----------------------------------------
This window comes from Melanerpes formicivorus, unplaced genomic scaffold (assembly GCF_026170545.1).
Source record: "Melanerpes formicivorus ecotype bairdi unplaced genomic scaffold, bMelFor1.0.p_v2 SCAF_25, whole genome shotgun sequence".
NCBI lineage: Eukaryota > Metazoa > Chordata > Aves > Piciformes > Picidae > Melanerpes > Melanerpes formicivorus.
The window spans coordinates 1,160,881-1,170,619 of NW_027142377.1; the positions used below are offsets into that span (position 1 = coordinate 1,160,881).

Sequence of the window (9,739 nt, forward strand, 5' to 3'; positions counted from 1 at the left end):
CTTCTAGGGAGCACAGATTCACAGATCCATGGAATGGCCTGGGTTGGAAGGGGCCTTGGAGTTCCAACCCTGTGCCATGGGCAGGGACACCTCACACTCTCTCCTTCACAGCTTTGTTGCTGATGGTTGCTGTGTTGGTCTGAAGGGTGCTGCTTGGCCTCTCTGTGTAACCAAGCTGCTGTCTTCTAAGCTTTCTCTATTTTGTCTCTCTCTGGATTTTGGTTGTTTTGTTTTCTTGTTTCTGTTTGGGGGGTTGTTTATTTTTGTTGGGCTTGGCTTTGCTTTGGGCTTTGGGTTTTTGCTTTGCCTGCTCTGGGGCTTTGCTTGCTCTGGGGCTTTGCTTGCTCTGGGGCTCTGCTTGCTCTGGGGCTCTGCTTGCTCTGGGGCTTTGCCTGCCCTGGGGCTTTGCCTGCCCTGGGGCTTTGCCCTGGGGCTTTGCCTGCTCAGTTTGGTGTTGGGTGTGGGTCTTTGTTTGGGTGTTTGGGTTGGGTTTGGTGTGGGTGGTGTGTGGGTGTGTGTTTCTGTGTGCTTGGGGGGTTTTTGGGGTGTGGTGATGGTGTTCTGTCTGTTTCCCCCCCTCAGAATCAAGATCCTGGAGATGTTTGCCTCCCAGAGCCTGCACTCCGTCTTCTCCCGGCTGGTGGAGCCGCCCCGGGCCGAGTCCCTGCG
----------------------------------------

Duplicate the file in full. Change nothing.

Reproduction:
This window comes from Melanerpes formicivorus, unplaced genomic scaffold (assembly GCF_026170545.1).
Source record: "Melanerpes formicivorus ecotype bairdi unplaced genomic scaffold, bMelFor1.0.p_v2 SCAF_25, whole genome shotgun sequence".
NCBI lineage: Eukaryota > Metazoa > Chordata > Aves > Piciformes > Picidae > Melanerpes > Melanerpes formicivorus.
The window spans coordinates 1,160,881-1,170,619 of NW_027142377.1; the positions used below are offsets into that span (position 1 = coordinate 1,160,881).

Sequence of the window (9,739 nt, forward strand, 5' to 3'; positions counted from 1 at the left end):
CTTCTAGGGAGCACAGATTCACAGATCCATGGAATGGCCTGGGTTGGAAGGGGCCTTGGAGTTCCAACCCTGTGCCATGGGCAGGGACACCTCACACTCTCTCCTTCACAGCTTTGTTGCTGATGGTTGCTGTGTTGGTCTGAAGGGTGCTGCTTGGCCTCTCTGTGTAACCAAGCTGCTGTCTTCTAAGCTTTCTCTATTTTGTCTCTCTCTGGATTTTGGTTGTTTTGTTTTCTTGTTTCTGTTTGGGGGGTTGTTTATTTTTGTTGGGCTTGGCTTTGCTTTGGGCTTTGGGTTTTTGCTTTGCCTGCTCTGGGGCTTTGCTTGCTCTGGGGCTTTGCTTGCTCTGGGGCTCTGCTTGCTCTGGGGCTCTGCTTGCTCTGGGGCTTTGCCTGCCCTGGGGCTTTGCCTGCCCTGGGGCTTTGCCCTGGGGCTTTGCCTGCTCAGTTTGGTGTTGGGTGTGGGTCTTTGTTTGGGTGTTTGGGTTGGGTTTGGTGTGGGTGGTGTGTGGGTGTGTGTTTCTGTGTGCTTGGGGGGTTTTTGGGGTGTGGTGATGGTGTTCTGTCTGTTTCCCCCCCTCAGAATCAAGATCCTGGAGATGTTTGCCTCCCAGAGCCTGCACTCCGTCTTCTCCCGGCTGGTGGAGCCGCCCCGGGCCGAGTCCCTGCG